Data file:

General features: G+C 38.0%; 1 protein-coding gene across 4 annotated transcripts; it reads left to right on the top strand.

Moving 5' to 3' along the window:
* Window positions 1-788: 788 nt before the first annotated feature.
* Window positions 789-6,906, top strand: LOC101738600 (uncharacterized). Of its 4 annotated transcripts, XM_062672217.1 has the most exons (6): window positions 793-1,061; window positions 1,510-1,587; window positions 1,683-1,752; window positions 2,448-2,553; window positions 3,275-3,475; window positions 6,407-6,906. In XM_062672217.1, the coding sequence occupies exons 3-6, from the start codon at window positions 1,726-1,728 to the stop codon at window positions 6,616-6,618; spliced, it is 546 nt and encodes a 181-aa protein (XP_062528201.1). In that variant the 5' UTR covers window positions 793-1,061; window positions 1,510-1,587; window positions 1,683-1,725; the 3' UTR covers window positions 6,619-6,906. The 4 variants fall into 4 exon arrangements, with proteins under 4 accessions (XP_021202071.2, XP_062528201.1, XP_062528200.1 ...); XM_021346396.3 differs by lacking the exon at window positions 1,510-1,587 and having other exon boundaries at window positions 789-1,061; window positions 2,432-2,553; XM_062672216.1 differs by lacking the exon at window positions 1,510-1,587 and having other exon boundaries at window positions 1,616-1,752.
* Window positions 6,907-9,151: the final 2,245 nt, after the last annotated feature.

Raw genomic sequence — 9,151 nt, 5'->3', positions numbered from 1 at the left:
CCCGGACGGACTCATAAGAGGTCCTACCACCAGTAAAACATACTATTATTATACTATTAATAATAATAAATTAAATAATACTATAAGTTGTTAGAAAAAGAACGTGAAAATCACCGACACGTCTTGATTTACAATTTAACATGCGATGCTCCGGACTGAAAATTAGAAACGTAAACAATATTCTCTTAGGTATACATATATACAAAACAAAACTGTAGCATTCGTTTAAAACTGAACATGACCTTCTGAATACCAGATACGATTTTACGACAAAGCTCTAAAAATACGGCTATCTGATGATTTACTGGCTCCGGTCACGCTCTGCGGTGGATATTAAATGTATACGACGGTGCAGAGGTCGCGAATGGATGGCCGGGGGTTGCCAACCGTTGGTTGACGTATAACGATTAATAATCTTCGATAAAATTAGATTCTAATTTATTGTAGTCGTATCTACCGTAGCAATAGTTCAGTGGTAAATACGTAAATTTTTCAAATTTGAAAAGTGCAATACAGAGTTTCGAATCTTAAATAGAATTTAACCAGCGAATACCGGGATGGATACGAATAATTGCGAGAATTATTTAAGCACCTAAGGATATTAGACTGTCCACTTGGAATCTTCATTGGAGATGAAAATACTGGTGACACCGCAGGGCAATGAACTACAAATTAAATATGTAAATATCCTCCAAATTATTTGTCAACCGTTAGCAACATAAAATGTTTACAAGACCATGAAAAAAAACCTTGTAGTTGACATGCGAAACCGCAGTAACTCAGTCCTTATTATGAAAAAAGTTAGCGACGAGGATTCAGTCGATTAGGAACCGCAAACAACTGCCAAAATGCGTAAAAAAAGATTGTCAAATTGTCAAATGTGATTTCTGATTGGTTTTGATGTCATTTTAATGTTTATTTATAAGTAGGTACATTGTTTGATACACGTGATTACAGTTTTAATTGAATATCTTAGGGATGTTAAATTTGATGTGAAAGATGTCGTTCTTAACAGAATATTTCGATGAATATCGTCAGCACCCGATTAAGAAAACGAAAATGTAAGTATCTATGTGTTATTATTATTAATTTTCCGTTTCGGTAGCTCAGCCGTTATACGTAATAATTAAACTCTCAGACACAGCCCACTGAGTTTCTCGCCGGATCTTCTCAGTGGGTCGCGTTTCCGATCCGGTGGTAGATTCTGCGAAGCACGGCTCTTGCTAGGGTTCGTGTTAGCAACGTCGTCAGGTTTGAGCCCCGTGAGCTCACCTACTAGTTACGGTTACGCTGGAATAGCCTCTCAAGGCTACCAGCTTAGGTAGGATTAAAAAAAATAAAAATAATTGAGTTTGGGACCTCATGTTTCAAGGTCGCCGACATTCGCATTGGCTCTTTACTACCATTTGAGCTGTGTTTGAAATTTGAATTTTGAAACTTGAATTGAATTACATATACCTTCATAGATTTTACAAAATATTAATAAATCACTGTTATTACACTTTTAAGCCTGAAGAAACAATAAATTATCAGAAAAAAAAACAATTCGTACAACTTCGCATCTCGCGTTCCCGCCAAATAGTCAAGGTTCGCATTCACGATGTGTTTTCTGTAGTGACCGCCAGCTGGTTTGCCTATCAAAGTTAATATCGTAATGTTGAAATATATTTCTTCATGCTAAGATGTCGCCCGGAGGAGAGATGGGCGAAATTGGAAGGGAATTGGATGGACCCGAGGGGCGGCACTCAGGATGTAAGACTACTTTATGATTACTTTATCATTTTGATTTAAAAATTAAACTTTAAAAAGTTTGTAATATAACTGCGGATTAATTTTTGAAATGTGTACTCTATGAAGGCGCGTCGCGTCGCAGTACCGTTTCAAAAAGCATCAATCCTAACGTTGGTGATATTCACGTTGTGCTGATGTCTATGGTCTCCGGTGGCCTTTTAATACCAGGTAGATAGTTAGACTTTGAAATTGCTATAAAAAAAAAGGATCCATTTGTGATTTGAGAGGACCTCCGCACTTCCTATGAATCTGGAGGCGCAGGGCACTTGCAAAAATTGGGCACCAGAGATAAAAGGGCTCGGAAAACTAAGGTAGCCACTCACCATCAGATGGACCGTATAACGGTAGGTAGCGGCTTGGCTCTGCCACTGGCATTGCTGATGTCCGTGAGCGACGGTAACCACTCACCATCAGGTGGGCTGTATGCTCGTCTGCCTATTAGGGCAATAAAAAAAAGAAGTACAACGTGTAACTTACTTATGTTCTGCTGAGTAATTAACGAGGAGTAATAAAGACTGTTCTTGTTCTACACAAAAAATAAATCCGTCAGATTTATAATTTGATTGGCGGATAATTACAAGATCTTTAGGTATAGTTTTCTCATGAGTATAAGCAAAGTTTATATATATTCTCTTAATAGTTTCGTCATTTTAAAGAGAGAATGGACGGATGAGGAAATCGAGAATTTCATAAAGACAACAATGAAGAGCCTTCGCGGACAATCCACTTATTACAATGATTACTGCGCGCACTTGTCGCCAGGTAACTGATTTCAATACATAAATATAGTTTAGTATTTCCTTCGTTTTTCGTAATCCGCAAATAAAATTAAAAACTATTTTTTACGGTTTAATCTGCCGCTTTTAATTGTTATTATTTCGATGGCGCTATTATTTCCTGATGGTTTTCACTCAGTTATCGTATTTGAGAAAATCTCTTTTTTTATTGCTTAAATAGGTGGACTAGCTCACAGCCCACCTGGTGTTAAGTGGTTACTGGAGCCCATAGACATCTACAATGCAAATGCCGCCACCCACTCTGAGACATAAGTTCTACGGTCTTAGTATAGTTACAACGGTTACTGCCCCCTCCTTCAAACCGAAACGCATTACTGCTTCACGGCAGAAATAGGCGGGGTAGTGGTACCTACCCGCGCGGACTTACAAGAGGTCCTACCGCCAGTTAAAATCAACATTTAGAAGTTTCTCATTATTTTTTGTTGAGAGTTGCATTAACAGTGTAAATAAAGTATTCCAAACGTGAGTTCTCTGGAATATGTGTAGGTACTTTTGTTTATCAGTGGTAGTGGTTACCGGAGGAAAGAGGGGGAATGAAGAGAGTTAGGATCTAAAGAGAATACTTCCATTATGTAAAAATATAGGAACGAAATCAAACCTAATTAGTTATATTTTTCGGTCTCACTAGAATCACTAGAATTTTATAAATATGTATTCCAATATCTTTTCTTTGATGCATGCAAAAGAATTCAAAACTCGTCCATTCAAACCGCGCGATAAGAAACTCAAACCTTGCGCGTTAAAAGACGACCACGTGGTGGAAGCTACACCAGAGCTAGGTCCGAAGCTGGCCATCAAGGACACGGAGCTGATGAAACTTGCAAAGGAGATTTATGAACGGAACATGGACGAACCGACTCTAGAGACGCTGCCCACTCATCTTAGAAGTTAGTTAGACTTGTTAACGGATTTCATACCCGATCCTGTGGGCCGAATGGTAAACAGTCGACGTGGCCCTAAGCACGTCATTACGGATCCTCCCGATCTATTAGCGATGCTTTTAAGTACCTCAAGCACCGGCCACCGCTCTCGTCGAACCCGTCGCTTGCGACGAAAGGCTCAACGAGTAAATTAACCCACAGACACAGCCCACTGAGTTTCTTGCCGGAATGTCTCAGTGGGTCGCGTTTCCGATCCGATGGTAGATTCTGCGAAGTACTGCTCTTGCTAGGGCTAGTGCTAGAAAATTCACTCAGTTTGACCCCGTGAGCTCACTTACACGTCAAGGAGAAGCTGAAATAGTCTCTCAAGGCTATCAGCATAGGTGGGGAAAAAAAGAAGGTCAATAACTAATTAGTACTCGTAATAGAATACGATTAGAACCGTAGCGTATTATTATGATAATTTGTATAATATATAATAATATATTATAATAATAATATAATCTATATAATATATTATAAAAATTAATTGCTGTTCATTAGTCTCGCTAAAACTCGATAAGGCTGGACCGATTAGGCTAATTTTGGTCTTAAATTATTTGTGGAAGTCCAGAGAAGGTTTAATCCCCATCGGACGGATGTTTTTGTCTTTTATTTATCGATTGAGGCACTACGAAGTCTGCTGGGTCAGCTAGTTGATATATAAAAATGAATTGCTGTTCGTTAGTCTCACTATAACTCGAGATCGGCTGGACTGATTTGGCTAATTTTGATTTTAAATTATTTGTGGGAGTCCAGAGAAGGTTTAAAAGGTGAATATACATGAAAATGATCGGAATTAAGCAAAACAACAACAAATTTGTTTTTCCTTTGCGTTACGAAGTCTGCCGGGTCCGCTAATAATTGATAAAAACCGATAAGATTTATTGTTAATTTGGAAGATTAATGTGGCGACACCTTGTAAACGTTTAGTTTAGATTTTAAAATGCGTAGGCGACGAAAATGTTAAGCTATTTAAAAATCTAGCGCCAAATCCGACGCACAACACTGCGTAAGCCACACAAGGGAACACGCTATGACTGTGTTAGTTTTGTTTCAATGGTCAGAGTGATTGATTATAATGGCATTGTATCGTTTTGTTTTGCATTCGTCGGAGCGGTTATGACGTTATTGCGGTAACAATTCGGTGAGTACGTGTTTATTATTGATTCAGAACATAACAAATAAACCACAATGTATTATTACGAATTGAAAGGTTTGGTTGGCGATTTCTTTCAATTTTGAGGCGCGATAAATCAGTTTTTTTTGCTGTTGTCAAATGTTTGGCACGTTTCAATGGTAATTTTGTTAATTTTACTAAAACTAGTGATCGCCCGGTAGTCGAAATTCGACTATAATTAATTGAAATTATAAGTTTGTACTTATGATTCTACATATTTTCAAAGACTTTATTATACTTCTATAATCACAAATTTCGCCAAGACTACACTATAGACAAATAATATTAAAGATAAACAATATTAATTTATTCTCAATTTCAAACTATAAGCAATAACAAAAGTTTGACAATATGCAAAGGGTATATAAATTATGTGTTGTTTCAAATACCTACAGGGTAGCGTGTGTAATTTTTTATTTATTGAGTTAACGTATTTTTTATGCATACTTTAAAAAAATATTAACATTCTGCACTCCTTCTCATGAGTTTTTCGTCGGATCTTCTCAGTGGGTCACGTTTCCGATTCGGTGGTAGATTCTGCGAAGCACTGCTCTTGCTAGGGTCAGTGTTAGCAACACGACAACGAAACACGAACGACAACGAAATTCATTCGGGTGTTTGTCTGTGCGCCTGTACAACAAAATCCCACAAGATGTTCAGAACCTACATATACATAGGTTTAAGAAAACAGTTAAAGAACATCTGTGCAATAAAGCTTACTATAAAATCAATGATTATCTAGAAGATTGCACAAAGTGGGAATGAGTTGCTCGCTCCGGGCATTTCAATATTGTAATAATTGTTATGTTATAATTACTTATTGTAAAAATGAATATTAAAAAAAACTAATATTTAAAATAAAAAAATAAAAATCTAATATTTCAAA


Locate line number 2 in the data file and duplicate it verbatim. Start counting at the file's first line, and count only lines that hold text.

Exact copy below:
Moving 5' to 3' along the window: